Today I was sent the following email:
How to boost your will power to lose weight – and guarantee the results
Most of us embark on a weight loss plan with good intentions and yet most of us fall by the way-side fairly quickly. Our excuse? A lack of will power. We lack the will power to say no to the chocolate, no to the second helping, or yes to the exercise. So if our will power is poor, how do we boost it and stick to the diet and exercise plan?
According to chartered psychologist and weight loss consultant Graham W. Price it’s about finding the right motivation, developing self control and becoming resilient. All of these are attributes that can be acquired.
Motivation comes from being clear about your values and the benefits of achieving your goal. Weight loss has obvious benefits around health and sex appeal, but it’s more than that. Another major benefit is the sense of control it can generate over our whole lives, with the consequent impact on confidence and self-esteem. If we can gain control over our weight, we can gain control over other aspects of our lives. Knowing that we’re healthier, fitter and more attractive can itself boost confidence and self-esteem.
Graham uses visualisation and time-line techniques as a way to help clients “experience” these benefits and give them the motivation they need. “There is no point starting a weight loss programme unless you are really motivated to lose weight. Without the right motivation failure is almost guaranteed.” he explains.
After motivation you need self control. Motivation isn’t enough to get us through the challenging times, for example, when we’re faced with temptations to break our diet or skip training. Helpful tools to enhance self-control include how to deal with ‘trigger points’ (predictable challenging situations), light hypnosis and a commitment process.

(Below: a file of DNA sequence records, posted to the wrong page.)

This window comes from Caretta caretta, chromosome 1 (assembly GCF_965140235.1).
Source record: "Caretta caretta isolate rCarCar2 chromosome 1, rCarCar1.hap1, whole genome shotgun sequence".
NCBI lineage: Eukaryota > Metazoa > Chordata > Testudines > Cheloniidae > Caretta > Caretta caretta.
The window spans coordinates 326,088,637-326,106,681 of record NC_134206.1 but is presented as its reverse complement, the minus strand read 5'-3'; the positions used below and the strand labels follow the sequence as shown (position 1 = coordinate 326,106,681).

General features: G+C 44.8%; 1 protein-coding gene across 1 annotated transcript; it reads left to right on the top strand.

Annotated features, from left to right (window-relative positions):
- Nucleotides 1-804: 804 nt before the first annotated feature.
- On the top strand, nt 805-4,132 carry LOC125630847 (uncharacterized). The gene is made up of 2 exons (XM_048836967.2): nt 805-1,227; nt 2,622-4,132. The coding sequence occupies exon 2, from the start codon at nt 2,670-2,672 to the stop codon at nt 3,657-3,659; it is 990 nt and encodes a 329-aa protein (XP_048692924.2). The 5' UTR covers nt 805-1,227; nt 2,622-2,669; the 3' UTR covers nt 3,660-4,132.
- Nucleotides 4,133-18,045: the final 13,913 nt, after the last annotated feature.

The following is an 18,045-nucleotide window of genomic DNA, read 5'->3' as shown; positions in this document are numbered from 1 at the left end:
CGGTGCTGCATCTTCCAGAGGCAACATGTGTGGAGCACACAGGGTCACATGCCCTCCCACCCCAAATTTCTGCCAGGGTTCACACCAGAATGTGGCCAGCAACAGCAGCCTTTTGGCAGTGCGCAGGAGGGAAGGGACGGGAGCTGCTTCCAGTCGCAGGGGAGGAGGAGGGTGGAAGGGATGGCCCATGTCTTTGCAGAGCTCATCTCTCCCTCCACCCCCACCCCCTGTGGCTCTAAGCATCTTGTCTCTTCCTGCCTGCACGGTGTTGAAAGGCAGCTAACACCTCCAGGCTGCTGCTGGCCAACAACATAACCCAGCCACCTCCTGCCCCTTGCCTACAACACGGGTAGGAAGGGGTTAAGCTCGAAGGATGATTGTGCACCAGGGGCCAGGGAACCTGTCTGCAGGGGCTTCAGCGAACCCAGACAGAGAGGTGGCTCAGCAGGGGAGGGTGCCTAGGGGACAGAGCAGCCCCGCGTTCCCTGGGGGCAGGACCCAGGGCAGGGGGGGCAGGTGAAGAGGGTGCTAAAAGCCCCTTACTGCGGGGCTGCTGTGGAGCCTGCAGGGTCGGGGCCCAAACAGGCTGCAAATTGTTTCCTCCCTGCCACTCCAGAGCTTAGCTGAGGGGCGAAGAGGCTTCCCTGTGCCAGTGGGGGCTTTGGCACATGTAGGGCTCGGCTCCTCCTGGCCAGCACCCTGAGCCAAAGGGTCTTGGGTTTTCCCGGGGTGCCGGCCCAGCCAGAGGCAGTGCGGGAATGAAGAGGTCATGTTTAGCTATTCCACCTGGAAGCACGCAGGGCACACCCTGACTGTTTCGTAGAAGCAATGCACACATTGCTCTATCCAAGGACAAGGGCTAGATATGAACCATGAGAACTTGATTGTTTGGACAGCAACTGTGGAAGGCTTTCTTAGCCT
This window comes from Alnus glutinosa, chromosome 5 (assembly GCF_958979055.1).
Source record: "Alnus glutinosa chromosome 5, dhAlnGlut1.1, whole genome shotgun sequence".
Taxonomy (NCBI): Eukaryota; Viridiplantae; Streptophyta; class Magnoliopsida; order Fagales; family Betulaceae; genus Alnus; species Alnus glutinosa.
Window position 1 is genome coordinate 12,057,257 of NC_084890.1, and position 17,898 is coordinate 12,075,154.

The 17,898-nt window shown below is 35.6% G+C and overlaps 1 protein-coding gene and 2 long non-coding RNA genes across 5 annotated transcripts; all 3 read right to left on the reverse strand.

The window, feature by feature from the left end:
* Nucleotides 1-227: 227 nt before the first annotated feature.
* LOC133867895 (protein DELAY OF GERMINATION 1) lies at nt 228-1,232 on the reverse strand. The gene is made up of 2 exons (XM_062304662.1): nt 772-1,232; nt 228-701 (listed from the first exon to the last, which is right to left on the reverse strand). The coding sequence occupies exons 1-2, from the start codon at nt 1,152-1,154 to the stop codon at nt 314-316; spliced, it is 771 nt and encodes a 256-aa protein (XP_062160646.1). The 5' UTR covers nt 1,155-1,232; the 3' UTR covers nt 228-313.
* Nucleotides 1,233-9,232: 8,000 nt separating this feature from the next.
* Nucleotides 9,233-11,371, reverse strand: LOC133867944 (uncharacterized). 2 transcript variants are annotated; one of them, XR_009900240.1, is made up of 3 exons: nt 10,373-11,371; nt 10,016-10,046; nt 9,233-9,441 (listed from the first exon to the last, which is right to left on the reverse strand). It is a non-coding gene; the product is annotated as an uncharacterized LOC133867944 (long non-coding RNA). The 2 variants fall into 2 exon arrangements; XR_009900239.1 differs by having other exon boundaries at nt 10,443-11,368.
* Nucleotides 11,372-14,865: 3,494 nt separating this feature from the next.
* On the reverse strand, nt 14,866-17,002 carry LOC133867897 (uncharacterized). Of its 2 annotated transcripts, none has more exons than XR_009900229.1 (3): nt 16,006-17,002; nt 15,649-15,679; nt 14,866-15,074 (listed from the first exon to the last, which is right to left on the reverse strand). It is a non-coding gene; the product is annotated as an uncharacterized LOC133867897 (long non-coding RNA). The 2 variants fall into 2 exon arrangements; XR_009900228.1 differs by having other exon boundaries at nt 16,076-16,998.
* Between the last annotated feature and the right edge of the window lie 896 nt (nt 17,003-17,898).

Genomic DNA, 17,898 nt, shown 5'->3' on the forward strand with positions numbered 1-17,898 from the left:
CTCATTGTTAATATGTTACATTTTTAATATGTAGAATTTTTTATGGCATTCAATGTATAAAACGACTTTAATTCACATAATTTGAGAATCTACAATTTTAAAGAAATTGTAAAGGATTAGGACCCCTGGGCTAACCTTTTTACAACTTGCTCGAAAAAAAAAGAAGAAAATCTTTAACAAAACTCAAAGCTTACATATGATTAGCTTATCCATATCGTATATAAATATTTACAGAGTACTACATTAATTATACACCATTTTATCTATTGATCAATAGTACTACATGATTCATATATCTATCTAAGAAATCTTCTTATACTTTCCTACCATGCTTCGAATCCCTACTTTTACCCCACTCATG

The third attribute that’s needed is resilience. This is the ability to deal productively with uncomfortable experiences. The most powerful tool to boost resilience is ‘accepting what is’. This means an ability to accept what’s happening right now, different from the usual meaning of ‘acceptance’ which is future-oriented, as illustrated by the idea of accepting things we cannot change.
An example of ‘accepting what is’ is accepting how we are right now, at the same time as choosing to change it. “Being unhappy about how we are, which is an example of ‘resisting what is’ might be thought to be motivating. In fact it’s generally de-motivating and debilitating and is nearly always unhelpful. Knowing how we want to be, being clear on the benefits and being confident we can achieve it are generally much more effective motivators.” says Graham.
‘Comfort eating’ is a classic example of someone not ‘accepting what is’ as it involves using food to deal with uncomfortable feelings such as anxiety, loneliness, or boredom. To successfully lose weight you need to learn more productive ways to deal with these feelings – and that starts with learning how to accept them. This means accepting it’s OK to have them right now, not accepting that it’s OK for them to remain.
“In my experience with my clients, accepting uncomfortable feelings is one of the most powerful psychological tools anyone can learn. Acceptance nearly always diminishes those feelings but, more importantly, it allows us to act in ways not determined by our feelings, such as ceasing comfort eating or simply not giving-in to a desire for chocolate cake.” says Graham.
It’s this technique of acceptance that gives us the resilience to maintain our weight loss programme.
Utilising the tools of motivation, self control and resilience will enable anyone to lose weight and keep it off. But the good news doesn’t stop there – these same tools, which give your will power the strength to beat any opponent, can be used to help you achieve any goal in your life.
Graham’s weight loss sessions, using the tools described above, are so successful they’re fully guaranteed, practically unique in the world of weight loss. He gives a one year money-back guarantee for both achieving the initial goal and sustaining it.
How do you feel about psychologists promoting there “abilities” to enable you to loose weight? Is it a scam?